Before the Second Gulf War, we heard about Saddam Hussein’s weapons of mass destruction. I’ll say now, like I said then, that the actual weapons were secondary to the shady way in which he treated the weapons inspectors. It seemed to prove he was hiding something, and there remains the chance that he was. Either way, I enjoy the fact that he’s out of power. But if his sketchiness was cause for war, what, then, can I say about Bush’s own sketchiness on this issue?

I’ve got the State of the Union transcript in front of me as I write this. By my count, the phrase “weapons of mass destruction” is mentioned three times. The first regards Libya’s voluntary disarmament. Next comes Bush’s claim that a report by inspector David Kay “identified dozens of weapons of mass destruction-related program activities.” And finally, Bush said, “Had we failed to act, the dictator’s weapons of mass destruction programs would continue to this day.” Yet the evidence, thus far, indicates Saddam’s storied stockpiles were just that: Stories. Dozens of ‘em.

So did Iraq really have WMD programs? Colin Powell says “we don’t know yet.” And David Kay says the evidence suggests “the weapons do not exist.” Both men revealed their opinions mere days after the State of the Union. Surely the president knew about them ahead of time. Why no mention of it, then? A simple “Oops,” or “I’m as surprised by this as you are,” would’ve sufficed. Instead, he treated this “credibility gap”—as Tom Daschle might call it—as a non-issue. Out of sight. Out of mind. What a brilliant PR move. Sort of reminds me of the time Baghdad Bob said coalition troops were nowhere near the airport, when, in fact, they had taken the airport.

Ted Kennedy said of the war on Iraq last September, “There was no imminent threat. This was made up in Texas.” I don’t like Ted Kennedy, and I don’t want to believe him. There’s no denying, though, that a good many members of the Bush administration had been advocating this war for years—indeed, since before the “new Pearl Harbor” (i.e., 9/11) that they suggested would push forward their plan. I want to believe their intentions were genuine. I want to “have faith,” as I said before. But I see the lack of WMDs in Iraq, and I see Bush’s reluctance to so much as address the issue, and it starts to remind me of another George—this one Costanza—who once drove his in-laws to his house in the Hamptons despite knowing full well he had no house there.

Which brings me back to the reason I’m disavowing the Republican Party. Bush said of the Patriot Act in his State of the Union this year, “Our law enforcement needs this vital legislation to protect our citizens.” Some in the chamber booed this statement. In a prepared response later that evening, House Democratic Leader Nancy Pelosi said, “Democrats have a better way to ensure our homeland security.” She explained the dangers of uninspected shipping containers and concluded, “America will be far safer if we reduce the chances of a terrorist attack in one of our cities than if we diminish the civil liberties of our own people.”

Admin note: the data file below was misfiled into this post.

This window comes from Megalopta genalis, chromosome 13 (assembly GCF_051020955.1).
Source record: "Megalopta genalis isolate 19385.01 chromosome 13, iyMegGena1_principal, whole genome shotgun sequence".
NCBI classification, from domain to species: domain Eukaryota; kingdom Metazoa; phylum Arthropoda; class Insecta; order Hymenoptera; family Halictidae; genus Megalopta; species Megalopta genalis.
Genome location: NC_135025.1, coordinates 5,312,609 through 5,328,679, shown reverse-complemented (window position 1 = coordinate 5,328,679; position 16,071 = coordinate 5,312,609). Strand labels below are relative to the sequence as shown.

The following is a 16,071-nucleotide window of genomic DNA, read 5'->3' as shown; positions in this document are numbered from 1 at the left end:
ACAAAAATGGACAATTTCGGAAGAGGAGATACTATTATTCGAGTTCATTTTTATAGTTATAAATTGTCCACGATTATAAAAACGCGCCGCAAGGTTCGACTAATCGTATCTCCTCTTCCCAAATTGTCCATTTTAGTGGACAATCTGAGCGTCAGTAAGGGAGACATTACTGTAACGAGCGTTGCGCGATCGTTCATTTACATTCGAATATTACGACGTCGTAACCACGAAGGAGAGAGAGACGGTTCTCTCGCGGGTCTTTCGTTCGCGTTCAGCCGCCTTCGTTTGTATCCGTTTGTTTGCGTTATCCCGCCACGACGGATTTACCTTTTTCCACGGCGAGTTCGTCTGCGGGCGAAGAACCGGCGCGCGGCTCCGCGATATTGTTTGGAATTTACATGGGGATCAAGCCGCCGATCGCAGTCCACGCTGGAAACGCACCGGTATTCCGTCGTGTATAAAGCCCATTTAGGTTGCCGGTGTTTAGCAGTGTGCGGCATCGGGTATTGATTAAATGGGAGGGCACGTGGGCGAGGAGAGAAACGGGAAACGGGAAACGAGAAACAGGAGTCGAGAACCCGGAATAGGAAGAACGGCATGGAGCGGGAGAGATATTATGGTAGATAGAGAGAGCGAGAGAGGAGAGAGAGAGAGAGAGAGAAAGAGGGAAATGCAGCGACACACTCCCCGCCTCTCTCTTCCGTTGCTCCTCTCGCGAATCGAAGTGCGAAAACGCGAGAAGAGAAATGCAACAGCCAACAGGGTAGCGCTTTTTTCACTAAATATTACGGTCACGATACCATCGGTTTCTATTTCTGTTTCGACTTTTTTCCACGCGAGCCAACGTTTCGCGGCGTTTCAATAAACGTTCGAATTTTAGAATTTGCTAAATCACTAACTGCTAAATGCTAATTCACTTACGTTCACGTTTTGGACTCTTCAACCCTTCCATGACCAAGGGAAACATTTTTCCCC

The president has proven we can’t trust him with our wallets. Some would say we can’t trust him on foreign affairs. Meanwhile, both parties would rely on government power to wage the war on terror, and this is what scares me the most.

I am an average, everyday American. I used to be able to see the Twin Towers from atop the hill behind my home. When those buildings went down, my heart said, “Give the government free reign.” No longer. The CIA failed to stop 9/11. They’ve failed to find whoever sent anthrax, and the war that I supported because of that anthrax was built on yet more bad intelligence. Now we’re supposed to let men in publicly subsidized uniforms break into our homes to “protect” us?

No wonder they send folks to jail for fighting back against petty burglars. With an attitude like that, we’d kick the government out of our homes, too.

So here’s the bottom line: I supported the Second Gulf War because I thought we were waging it in self-defense. The lack of WMDs leads me to believe we had nothing to defend ourselves from—except fear. I see now that the arguments I made in favor of the war were as empty as the arguments made for and against it by our leaders. My error was putting my “faith” in the government. It can’t protect me, and it won’t. The First and Second Amendments show we’re supposed to protect ourselves. As part of this, I’m going to get off my lazy rear end and learn how to use a gun already. I’ve been meaning to do so for ages. I plan on doing so soon.

Thomas Jefferson wrote that men “are more disposed to suffer, while evils are sufferable, than to right themselves by abolishing the forms to which they are accustomed.” For me, this means it’s time to declare my independence from the Left/Right dichotomy. If I don’t know who to trust, I’ll trust no one. It’s safer that way.

According to Bush, “the state of our union is confident and strong.” I say it’s too strong. Please stay tuned as I try to prove it to you.

Jonathan David Morris is the author of Versus Nurture. Like him on Facebook at facebook.com/readjdm.